The law graduate who always wanted to practice law, or the outplaced lawyer who wants to continue practicing law for that matter, should seriously consider what alternative job opportunities provide the best preparation for an eventual (re)entry into the practice of law. While a position close to a substantive legal area might seem preferable, an equally appealing position might be one that allows the graduate or outplaced lawyer to develop skills that law firms are beginning to appreciate as important competencies. These skills are not within the sole province of legal employment, but can be found in non-legal employment as well.
Jordan Furlong, a legal industry analyst, wrote that in addition to the traditional core competencies of analytical ability, attention to detail, logical reasoning, persuasiveness, sound judgment and writing ability, today’s attorney should also have the following skill-set: collaboration skills, emotional intelligence, financial literacy, project management, technological affinity, and time management. Accordingly, those interested in staying in the legal profession should consider alternative employment that facilitates their growth and development in this set of skills. Skill development by itself, however, is not sufficient; marketing yourself, i.e., self-advocacy is required. Marketing you requires that you understand what law firms and legal departments want and need, and that you demonstrate the value that your mastery of a certain set of skills benefits them in terms of time, money, quality, quantity, safety, or compliance.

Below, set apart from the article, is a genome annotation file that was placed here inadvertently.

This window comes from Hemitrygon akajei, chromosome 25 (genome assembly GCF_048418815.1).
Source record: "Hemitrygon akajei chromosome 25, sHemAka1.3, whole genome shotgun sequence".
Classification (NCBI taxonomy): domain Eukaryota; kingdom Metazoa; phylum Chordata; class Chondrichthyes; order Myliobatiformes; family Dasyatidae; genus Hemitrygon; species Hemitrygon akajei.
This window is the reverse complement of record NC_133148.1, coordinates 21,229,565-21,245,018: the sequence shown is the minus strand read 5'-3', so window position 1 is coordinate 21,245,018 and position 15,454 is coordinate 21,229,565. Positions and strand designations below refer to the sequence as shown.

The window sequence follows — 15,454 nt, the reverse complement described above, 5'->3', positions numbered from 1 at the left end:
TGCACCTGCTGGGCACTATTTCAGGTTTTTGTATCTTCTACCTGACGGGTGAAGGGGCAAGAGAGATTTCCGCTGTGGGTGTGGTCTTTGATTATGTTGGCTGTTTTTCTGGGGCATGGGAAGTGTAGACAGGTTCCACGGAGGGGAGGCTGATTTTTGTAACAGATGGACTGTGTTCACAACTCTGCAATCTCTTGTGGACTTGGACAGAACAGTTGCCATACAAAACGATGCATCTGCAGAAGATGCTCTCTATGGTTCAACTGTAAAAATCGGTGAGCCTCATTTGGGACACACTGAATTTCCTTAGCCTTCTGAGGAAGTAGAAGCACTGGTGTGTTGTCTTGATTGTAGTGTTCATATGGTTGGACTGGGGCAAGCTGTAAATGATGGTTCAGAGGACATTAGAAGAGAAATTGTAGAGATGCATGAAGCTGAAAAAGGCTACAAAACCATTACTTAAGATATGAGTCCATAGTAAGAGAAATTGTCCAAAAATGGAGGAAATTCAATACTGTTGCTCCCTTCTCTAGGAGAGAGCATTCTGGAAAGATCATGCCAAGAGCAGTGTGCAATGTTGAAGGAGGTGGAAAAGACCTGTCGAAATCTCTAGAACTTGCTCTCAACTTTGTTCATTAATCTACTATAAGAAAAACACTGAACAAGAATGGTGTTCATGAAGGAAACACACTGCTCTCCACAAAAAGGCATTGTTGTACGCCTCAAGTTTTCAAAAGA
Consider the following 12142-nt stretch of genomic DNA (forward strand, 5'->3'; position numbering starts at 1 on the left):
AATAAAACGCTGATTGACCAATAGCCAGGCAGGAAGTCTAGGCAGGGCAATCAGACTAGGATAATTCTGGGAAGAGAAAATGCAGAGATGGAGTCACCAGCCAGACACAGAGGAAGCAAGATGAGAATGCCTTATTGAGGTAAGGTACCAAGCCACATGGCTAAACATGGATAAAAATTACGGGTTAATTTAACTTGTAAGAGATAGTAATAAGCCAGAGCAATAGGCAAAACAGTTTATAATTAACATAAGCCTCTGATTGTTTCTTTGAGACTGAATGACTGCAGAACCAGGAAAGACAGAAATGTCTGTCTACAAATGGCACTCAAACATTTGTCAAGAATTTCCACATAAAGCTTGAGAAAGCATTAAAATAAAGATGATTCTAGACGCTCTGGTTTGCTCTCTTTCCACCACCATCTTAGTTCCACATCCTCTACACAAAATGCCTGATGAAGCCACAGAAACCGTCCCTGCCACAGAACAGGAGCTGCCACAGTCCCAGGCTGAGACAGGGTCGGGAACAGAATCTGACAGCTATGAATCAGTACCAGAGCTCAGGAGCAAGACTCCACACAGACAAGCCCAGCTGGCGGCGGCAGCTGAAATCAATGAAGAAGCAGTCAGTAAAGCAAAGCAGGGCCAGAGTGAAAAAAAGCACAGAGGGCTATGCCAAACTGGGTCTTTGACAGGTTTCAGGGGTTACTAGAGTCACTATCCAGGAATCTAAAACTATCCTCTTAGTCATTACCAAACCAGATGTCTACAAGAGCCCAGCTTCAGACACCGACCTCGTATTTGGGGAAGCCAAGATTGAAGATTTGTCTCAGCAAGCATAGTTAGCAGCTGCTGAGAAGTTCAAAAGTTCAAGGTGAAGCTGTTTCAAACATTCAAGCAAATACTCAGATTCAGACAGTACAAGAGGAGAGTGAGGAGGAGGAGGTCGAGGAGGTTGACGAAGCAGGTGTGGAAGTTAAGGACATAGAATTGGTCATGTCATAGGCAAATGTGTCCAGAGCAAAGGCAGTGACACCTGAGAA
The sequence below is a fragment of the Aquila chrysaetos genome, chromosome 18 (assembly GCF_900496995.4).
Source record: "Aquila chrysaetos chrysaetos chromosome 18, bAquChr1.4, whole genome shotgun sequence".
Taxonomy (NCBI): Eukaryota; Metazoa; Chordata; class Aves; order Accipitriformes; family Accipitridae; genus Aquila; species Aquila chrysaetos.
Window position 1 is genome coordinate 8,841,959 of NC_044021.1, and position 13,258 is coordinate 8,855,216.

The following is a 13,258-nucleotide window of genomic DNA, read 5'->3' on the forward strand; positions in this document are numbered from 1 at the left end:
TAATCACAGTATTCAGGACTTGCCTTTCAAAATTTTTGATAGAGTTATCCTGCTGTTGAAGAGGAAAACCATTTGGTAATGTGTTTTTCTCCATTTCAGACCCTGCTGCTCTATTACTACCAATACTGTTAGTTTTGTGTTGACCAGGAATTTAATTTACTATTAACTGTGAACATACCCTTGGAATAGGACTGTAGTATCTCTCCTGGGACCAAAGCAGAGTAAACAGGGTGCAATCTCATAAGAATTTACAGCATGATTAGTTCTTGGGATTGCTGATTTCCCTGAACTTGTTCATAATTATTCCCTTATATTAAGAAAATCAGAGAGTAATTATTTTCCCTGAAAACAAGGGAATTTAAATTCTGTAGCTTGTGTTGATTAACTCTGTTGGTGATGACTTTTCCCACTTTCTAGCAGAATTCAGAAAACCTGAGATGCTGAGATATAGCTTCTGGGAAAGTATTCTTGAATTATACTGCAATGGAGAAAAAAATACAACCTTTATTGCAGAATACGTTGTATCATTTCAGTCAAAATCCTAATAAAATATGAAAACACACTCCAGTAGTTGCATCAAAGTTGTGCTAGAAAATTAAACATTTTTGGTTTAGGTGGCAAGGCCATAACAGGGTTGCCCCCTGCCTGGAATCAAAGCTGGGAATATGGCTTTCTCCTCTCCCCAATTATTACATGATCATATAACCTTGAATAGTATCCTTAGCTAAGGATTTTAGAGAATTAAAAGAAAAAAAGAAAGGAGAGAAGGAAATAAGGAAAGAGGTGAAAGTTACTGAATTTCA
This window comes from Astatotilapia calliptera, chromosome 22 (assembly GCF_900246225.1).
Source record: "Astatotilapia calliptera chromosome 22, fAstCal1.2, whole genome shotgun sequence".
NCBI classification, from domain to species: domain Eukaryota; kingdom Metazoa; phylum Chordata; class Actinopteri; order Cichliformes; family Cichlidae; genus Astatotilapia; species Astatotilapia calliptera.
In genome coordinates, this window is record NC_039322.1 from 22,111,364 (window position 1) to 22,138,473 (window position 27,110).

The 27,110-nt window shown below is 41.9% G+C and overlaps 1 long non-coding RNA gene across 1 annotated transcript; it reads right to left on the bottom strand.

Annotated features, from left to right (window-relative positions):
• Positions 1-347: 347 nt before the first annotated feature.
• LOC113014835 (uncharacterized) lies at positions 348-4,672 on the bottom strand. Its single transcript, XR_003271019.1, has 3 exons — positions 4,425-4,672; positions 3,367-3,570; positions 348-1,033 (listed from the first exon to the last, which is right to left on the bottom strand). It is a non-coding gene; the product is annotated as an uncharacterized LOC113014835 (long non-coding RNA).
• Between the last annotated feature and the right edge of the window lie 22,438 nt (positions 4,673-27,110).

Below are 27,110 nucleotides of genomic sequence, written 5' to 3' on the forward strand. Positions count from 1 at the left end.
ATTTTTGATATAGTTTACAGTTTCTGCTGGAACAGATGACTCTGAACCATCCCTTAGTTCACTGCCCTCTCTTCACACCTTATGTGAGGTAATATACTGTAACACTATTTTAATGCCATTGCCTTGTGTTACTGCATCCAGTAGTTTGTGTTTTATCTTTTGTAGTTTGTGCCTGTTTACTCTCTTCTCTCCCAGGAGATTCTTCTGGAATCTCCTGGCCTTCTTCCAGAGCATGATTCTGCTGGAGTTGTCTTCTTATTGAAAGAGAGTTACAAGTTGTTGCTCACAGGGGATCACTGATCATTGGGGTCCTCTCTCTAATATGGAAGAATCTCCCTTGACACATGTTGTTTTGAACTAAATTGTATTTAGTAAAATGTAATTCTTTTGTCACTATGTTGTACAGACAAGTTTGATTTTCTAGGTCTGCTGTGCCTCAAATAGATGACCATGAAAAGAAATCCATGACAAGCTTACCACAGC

If you are an outplaced lawyer or recent law graduate who attended law school because you thought law presented a viable career option, you might want to take a personal assessment test, such as Meyers-Briggs or DISC©, to gain insight into what career options might be suitable for someone with your profile. If you are exploring alternative careers, why not choose one that is aligned with how you think and do things? Don’t think that you have to stay in law because you have a law degree. Having graduated from law school need not be a lost cause. Many employers consider a law degree as a job enhancer. Just make sure the enhancement is not you providing legal advice while occupying a non-legal position and/or outside your state jurisdiction. Such is unethical and your exposure to liability is high.
In sum, the slowdown in legal employment opportunities is an externality. For the purpose of MELawyering, your focus should be on internalities rather than on externalities to carry you forward. Externalities can be subject to the whim and control of others. Internalities are under your control. Your purpose and your passion are uniquely yours. No one can change them. People may distract you and prevent you from seeing clearly, but they cannot change your purpose and passion. Neither can you. It requires you, however, to discover you unique purpose and passion. Once you discover it, you are then able to be a MELawyer—an advocate for who you are with your purpose and passion in mind to guide your course.
About the Author
Joan R.M. Bullock is Associate Dean for Teaching and Faculty Development and Professor of Law T Florida A&M University College of Law. Joan can be reached at Joan@ReformedLawProf.com.